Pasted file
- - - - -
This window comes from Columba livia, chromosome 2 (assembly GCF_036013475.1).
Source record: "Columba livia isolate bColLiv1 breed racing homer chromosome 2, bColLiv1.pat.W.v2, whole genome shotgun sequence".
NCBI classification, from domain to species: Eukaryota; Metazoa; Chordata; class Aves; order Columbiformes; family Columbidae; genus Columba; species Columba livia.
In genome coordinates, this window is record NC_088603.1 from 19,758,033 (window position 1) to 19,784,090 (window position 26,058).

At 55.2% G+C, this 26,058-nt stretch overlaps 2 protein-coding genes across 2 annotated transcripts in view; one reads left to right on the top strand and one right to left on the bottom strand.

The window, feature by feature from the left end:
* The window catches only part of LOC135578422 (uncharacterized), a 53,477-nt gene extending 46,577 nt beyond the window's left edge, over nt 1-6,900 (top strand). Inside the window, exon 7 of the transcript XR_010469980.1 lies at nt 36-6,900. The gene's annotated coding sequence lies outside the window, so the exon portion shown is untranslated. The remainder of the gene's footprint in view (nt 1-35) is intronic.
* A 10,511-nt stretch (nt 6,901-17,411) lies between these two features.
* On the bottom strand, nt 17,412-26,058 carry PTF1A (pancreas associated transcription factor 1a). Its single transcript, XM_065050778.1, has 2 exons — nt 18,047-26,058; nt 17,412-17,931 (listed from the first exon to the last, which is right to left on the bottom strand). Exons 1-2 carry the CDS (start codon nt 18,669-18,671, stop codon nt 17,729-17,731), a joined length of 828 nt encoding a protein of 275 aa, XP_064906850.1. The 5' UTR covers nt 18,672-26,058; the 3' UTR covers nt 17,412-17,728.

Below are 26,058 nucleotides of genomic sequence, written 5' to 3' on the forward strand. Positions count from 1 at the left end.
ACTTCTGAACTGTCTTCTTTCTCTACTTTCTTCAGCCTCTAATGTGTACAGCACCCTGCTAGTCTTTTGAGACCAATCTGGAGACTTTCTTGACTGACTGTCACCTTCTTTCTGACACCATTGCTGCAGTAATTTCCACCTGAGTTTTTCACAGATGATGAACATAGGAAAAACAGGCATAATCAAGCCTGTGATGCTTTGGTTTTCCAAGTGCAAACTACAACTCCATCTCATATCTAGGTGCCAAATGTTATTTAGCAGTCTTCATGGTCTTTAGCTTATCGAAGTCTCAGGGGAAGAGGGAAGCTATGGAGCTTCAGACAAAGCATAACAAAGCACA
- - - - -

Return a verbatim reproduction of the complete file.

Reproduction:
This window comes from Columba livia, chromosome 2 (assembly GCF_036013475.1).
Source record: "Columba livia isolate bColLiv1 breed racing homer chromosome 2, bColLiv1.pat.W.v2, whole genome shotgun sequence".
NCBI classification, from domain to species: Eukaryota; Metazoa; Chordata; class Aves; order Columbiformes; family Columbidae; genus Columba; species Columba livia.
In genome coordinates, this window is record NC_088603.1 from 19,758,033 (window position 1) to 19,784,090 (window position 26,058).

At 55.2% G+C, this 26,058-nt stretch overlaps 2 protein-coding genes across 2 annotated transcripts in view; one reads left to right on the top strand and one right to left on the bottom strand.

The window, feature by feature from the left end:
* The window catches only part of LOC135578422 (uncharacterized), a 53,477-nt gene extending 46,577 nt beyond the window's left edge, over nt 1-6,900 (top strand). Inside the window, exon 7 of the transcript XR_010469980.1 lies at nt 36-6,900. The gene's annotated coding sequence lies outside the window, so the exon portion shown is untranslated. The remainder of the gene's footprint in view (nt 1-35) is intronic.
* A 10,511-nt stretch (nt 6,901-17,411) lies between these two features.
* On the bottom strand, nt 17,412-26,058 carry PTF1A (pancreas associated transcription factor 1a). Its single transcript, XM_065050778.1, has 2 exons — nt 18,047-26,058; nt 17,412-17,931 (listed from the first exon to the last, which is right to left on the bottom strand). Exons 1-2 carry the CDS (start codon nt 18,669-18,671, stop codon nt 17,729-17,731), a joined length of 828 nt encoding a protein of 275 aa, XP_064906850.1. The 5' UTR covers nt 18,672-26,058; the 3' UTR covers nt 17,412-17,728.

Below are 26,058 nucleotides of genomic sequence, written 5' to 3' on the forward strand. Positions count from 1 at the left end.
ACTTCTGAACTGTCTTCTTTCTCTACTTTCTTCAGCCTCTAATGTGTACAGCACCCTGCTAGTCTTTTGAGACCAATCTGGAGACTTTCTTGACTGACTGTCACCTTCTTTCTGACACCATTGCTGCAGTAATTTCCACCTGAGTTTTTCACAGATGATGAACATAGGAAAAACAGGCATAATCAAGCCTGTGATGCTTTGGTTTTCCAAGTGCAAACTACAACTCCATCTCATATCTAGGTGCCAAATGTTATTTAGCAGTCTTCATGGTCTTTAGCTTATCGAAGTCTCAGGGGAAGAGGGAAGCTATGGAGCTTCAGACAAAGCATAACAAAGCACA